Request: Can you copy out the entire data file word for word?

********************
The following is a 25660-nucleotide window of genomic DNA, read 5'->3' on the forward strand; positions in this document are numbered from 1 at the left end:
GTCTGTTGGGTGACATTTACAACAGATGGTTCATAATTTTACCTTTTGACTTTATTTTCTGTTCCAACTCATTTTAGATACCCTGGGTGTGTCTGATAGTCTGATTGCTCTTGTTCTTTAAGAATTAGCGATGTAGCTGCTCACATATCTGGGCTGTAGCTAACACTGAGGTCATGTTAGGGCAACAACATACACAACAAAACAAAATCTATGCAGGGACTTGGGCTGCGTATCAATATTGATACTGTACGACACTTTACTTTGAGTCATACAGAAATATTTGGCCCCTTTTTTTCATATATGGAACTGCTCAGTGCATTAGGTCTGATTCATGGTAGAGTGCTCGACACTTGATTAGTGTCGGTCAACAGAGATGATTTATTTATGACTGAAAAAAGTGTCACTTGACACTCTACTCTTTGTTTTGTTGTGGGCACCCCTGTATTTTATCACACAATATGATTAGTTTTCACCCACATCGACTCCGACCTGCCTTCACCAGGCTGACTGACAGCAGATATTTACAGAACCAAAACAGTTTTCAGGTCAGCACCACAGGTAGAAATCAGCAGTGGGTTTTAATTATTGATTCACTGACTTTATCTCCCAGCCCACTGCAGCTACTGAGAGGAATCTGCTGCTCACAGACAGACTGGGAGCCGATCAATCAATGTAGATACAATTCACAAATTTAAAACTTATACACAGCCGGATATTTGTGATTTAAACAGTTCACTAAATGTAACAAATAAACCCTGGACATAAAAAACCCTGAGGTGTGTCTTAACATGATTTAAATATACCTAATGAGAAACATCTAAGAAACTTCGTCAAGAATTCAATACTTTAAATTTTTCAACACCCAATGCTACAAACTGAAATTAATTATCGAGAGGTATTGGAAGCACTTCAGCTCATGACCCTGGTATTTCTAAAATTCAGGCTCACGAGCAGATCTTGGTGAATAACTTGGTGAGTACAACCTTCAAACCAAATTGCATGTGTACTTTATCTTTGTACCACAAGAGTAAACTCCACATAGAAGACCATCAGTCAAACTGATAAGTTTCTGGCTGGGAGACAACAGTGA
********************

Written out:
The following is a 25660-nucleotide window of genomic DNA, read 5'->3' on the forward strand; positions in this document are numbered from 1 at the left end:
GTCTGTTGGGTGACATTTACAACAGATGGTTCATAATTTTACCTTTTGACTTTATTTTCTGTTCCAACTCATTTTAGATACCCTGGGTGTGTCTGATAGTCTGATTGCTCTTGTTCTTTAAGAATTAGCGATGTAGCTGCTCACATATCTGGGCTGTAGCTAACACTGAGGTCATGTTAGGGCAACAACATACACAACAAAACAAAATCTATGCAGGGACTTGGGCTGCGTATCAATATTGATACTGTACGACACTTTACTTTGAGTCATACAGAAATATTTGGCCCCTTTTTTTCATATATGGAACTGCTCAGTGCATTAGGTCTGATTCATGGTAGAGTGCTCGACACTTGATTAGTGTCGGTCAACAGAGATGATTTATTTATGACTGAAAAAAGTGTCACTTGACACTCTACTCTTTGTTTTGTTGTGGGCACCCCTGTATTTTATCACACAATATGATTAGTTTTCACCCACATCGACTCCGACCTGCCTTCACCAGGCTGACTGACAGCAGATATTTACAGAACCAAAACAGTTTTCAGGTCAGCACCACAGGTAGAAATCAGCAGTGGGTTTTAATTATTGATTCACTGACTTTATCTCCCAGCCCACTGCAGCTACTGAGAGGAATCTGCTGCTCACAGACAGACTGGGAGCCGATCAATCAATGTAGATACAATTCACAAATTTAAAACTTATACACAGCCGGATATTTGTGATTTAAACAGTTCACTAAATGTAACAAATAAACCCTGGACATAAAAAACCCTGAGGTGTGTCTTAACATGATTTAAATATACCTAATGAGAAACATCTAAGAAACTTCGTCAAGAATTCAATACTTTAAATTTTTCAACACCCAATGCTACAAACTGAAATTAATTATCGAGAGGTATTGGAAGCACTTCAGCTCATGACCCTGGTATTTCTAAAATTCAGGCTCACGAGCAGATCTTGGTGAATAACTTGGTGAGTACAACCTTCAAACCAAATTGCATGTGTACTTTATCTTTGTACCACAAGAGTAAACTCCACATAGAAGACCATCAGTCAAACTGATAAGTTTCTGGCTGGGAGACAACAGTGA